What one step can you take that will benefit your physical wellbeing and immune system functioning, improve memory and attention, support emotion regulation and processing, and improve mental wellness? You might be surprised to learn that sleep has a beneficial impact in all of these areas, and then some. Adults spend roughly one-third of their lives asleep. But when sleep becomes disrupted, it can be hard to get back on course. This article will provide an overview of sleep and sleep stages, define insomnia and disrupted sleep, and review helpful sleep strategies.
What is Sleep Anyway?
In the most simple of terms, sleep is a period of time when the conscious mind is mostly quiet, but the body’s systems are active in a variety of restorative processes. Sleep occurs in stages that correlate with typical brain wave (EEG) activity as well as physical states.
When we first fall asleep, we enter stage 1 sleep. This is light sleep, lasting approximately seven minutes, during which time we are easy to rouse. If you notice that you jerk your arm or a leg, don’t be surprised or alarmed: these “hypnic jerks” are common as we fall into stage 1 sleep.
Next, we enter stage 2 sleep, during which our brain waves continue to slow. Stage 2 sleep occurs for approximately 50% of our total sleep time.
In stage 3 sleep, we enter a state of deep, slow-wave sleep from which it is hard to rouse a person. Restorative stage 3 sleep accounts for approximately 20% of our sleep. After moving through these three stages, known as Non-Rapid Eye Movement or NREM sleep, we move into Rapid Eye Movement or REM sleep: the part of the night when we dream.
During REM sleep, our mind is active but the body is still due to muscle inhibition controlled by the central nervous system. Across the span of the night, we cycle down into deep sleep, then back up into lighter sleep and dreams. As our time asleep increases, we spend progressively less time in deep sleep and more time in light sleep and REM sleep. Occasional awakenings during the night are not uncommon, typically brief, and frequently not remembered if the sleeper is able to rapidly return to sleep.
When sleep is elusive and a person either struggles to fall asleep, stay asleep, or feel refreshed upon awakening in the morning, they may be struggling with insomnia. Insomnia is defined as insufficient sleep quality or quantity for at least three nights a week, lasting for three months. Insomnia impacts one in ten adults, with about 30% of adults experiencing short term (less than three month duration) insomnia. The recommended sleep need for adults is seven to nine hours; however, 35.3% of US adults report typically receiving less than seven hours of sleep per day. Source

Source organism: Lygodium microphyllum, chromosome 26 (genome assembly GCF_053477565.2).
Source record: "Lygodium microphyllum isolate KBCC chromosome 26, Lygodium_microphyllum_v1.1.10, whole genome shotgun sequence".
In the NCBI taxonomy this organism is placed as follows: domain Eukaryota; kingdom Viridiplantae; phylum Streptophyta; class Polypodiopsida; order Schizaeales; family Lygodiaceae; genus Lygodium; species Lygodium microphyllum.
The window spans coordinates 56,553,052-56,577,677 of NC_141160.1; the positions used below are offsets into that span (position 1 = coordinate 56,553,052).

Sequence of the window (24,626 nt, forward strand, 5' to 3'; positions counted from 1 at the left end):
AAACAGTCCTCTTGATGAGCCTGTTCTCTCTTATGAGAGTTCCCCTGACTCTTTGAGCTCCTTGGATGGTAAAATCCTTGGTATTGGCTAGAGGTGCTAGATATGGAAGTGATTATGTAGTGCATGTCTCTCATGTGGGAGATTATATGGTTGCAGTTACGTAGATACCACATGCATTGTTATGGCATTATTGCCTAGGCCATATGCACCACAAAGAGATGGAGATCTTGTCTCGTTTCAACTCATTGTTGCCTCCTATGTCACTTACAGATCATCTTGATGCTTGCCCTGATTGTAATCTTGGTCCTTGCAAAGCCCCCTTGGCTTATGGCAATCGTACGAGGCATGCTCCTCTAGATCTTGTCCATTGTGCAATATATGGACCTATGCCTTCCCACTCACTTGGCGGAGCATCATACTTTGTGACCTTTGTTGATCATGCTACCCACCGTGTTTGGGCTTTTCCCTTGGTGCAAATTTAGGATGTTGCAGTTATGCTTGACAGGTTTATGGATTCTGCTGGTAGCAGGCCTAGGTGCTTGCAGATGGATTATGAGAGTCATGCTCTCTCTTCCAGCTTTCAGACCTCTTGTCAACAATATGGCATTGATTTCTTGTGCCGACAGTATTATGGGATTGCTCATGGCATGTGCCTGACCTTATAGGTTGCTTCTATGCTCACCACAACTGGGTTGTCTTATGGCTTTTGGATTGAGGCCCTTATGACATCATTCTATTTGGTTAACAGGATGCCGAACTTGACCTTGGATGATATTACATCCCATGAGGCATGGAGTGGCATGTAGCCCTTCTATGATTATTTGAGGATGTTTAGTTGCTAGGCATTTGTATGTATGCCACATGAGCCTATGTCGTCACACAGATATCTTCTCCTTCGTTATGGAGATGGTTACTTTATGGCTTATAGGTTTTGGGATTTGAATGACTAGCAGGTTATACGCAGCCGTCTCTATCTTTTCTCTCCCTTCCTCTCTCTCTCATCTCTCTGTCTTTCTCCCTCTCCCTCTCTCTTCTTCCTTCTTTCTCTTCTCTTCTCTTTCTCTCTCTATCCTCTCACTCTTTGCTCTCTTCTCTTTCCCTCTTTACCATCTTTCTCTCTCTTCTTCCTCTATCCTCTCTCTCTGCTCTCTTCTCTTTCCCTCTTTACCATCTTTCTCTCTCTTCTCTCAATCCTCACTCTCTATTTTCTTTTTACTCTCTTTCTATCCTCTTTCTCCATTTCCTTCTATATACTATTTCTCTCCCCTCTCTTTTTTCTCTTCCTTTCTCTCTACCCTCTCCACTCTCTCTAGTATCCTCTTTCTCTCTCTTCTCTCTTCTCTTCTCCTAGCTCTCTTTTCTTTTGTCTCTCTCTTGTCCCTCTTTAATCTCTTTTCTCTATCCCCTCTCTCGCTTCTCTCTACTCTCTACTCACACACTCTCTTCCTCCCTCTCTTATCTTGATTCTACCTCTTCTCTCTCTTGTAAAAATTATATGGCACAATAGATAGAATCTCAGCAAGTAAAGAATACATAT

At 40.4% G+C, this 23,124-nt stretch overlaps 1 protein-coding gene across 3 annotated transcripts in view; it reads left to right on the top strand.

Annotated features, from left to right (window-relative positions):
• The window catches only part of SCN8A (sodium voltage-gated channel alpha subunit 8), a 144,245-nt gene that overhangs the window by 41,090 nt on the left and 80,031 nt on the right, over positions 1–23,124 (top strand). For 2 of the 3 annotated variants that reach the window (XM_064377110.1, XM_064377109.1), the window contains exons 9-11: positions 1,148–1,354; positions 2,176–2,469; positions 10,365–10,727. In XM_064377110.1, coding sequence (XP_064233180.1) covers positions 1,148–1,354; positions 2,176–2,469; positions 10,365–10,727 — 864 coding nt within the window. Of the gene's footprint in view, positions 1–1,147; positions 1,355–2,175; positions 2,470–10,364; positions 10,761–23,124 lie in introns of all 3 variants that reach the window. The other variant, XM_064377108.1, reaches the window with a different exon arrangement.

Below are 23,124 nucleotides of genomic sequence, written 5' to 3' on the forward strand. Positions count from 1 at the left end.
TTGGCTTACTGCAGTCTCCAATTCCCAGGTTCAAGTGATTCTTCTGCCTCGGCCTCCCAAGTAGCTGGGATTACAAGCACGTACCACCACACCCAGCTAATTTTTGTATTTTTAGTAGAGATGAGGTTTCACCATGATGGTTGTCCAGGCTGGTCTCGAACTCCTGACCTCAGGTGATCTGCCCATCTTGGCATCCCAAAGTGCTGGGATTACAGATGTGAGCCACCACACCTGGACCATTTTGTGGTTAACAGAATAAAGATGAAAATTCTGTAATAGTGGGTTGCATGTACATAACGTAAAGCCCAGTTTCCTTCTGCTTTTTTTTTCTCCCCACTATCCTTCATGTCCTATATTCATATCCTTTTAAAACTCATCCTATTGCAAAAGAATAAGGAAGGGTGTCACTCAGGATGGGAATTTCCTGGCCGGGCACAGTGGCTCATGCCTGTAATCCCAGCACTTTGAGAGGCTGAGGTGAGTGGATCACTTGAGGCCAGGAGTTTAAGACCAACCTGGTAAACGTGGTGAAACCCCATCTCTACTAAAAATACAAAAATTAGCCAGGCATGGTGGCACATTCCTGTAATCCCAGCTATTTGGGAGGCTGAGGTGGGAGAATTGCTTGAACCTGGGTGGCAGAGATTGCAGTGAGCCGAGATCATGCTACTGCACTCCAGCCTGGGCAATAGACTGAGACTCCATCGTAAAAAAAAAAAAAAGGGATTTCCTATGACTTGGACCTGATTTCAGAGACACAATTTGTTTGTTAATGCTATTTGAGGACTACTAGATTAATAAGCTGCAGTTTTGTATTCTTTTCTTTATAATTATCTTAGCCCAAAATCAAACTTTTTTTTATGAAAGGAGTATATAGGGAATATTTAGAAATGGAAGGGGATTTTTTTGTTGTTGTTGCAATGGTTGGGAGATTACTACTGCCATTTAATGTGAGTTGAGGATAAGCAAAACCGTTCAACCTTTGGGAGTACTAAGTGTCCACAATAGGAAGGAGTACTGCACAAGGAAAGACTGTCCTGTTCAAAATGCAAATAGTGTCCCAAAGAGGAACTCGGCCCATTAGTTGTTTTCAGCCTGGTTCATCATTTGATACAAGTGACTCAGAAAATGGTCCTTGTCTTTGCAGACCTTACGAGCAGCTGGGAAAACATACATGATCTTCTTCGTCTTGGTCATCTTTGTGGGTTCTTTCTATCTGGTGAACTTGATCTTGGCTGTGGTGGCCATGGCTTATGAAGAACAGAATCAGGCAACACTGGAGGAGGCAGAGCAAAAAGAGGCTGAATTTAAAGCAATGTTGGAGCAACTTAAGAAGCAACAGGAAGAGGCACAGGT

Insomnia often starts as a reaction to a triggering event. In these acute or transient insomnia situations, a stressful time or transition triggers a disruption in a person’s sleep and/or sleep schedule. Triggering events could be both joyful and upsetting, but have in common a significant change to a person’s life. Such situations might include grief and loss, a move, a new job, a wedding or graduation, or the birth of a child. Acute insomnia can also result from short term illnesses, disruptions in sleep schedule due to jet lag or shift work, environmental factors like noise, light, room temperature, medications that impact sleep, and physical or emotional pain.
While acute insomnia usually resolves in a few days to a week as the stressful situation resolves, it can turn into conditioned insomnia, also referred to as psychophysiological insomnia. Conditioned insomnia occurs when the conditions that led to the sleep disturbance are gone, but the sleep issues continue. When this pattern lasts 3 nights a week for three months or more, an individual meets the criteria for chronic insomnia. Chronic Insomnia is characterized by a lot of time thinking or worrying about sleep, which then interferes with sleep by leading to increased arousal at bedtime. In other words, the psychological aspects (worry) impact the physiological aspects (arousal interfering with sleep). Over time, chronic insomnia can lead to difficulties with work performance, quality of life, avoidance of social activities that may interfere with sleep, and physical symptoms such as headaches, muscle tension or pain, and gastrointestinal problems.
The first step to optimizing sleep–whether you are experiencing insomnia or just want to improve your sleep quality and fall asleep faster–is referred to as sleep hygiene. Sleep hygiene includes all the steps you can take and daytime behaviors you can engage in to help get a good night’s sleep. Our body is ready to sleep when our circadian rhythm and our sleep drive line up. Circadian rhythm is the body’s tendency towards alertness when the sun rises and sleepiness when the sunsets. Sleep drive signifies our sleep need, based on a build-up of a chemical called adenosine in the brain that accumulates while we are awake and is metabolized while we sleep. Accumulation of sleep drive leads to a person “feeling sleepy.” Combine the two factors and we are primed to fall asleep from both an environmental standpoint in which cues in the world around us signal it is nighttime, and from a physiological standpoint when we feel tired after being awake for the day.